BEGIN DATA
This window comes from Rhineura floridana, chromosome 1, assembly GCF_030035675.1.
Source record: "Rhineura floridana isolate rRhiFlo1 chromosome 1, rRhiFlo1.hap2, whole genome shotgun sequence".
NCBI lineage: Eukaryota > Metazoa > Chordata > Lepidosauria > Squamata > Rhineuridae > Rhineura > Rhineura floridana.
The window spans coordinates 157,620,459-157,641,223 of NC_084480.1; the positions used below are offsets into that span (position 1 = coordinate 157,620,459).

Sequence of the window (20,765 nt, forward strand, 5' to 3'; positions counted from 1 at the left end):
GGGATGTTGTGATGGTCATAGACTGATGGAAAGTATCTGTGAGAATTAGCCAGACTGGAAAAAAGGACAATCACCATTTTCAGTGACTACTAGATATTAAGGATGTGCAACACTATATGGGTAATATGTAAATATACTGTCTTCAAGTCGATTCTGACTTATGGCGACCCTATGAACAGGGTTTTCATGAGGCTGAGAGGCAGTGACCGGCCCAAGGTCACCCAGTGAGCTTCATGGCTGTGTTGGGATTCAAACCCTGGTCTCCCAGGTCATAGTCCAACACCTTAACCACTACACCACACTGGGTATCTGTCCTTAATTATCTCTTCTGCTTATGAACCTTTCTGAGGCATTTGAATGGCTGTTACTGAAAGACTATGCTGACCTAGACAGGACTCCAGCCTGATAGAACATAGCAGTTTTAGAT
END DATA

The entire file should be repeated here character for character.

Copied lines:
This window comes from Rhineura floridana, chromosome 1, assembly GCF_030035675.1.
Source record: "Rhineura floridana isolate rRhiFlo1 chromosome 1, rRhiFlo1.hap2, whole genome shotgun sequence".
NCBI lineage: Eukaryota > Metazoa > Chordata > Lepidosauria > Squamata > Rhineuridae > Rhineura > Rhineura floridana.
The window spans coordinates 157,620,459-157,641,223 of NC_084480.1; the positions used below are offsets into that span (position 1 = coordinate 157,620,459).

Sequence of the window (20,765 nt, forward strand, 5' to 3'; positions counted from 1 at the left end):
GGGATGTTGTGATGGTCATAGACTGATGGAAAGTATCTGTGAGAATTAGCCAGACTGGAAAAAAGGACAATCACCATTTTCAGTGACTACTAGATATTAAGGATGTGCAACACTATATGGGTAATATGTAAATATACTGTCTTCAAGTCGATTCTGACTTATGGCGACCCTATGAACAGGGTTTTCATGAGGCTGAGAGGCAGTGACCGGCCCAAGGTCACCCAGTGAGCTTCATGGCTGTGTTGGGATTCAAACCCTGGTCTCCCAGGTCATAGTCCAACACCTTAACCACTACACCACACTGGGTATCTGTCCTTAATTATCTCTTCTGCTTATGAACCTTTCTGAGGCATTTGAATGGCTGTTACTGAAAGACTATGCTGACCTAGACAGGACTCCAGCCTGATAGAACATAGCAGTTTTAGAT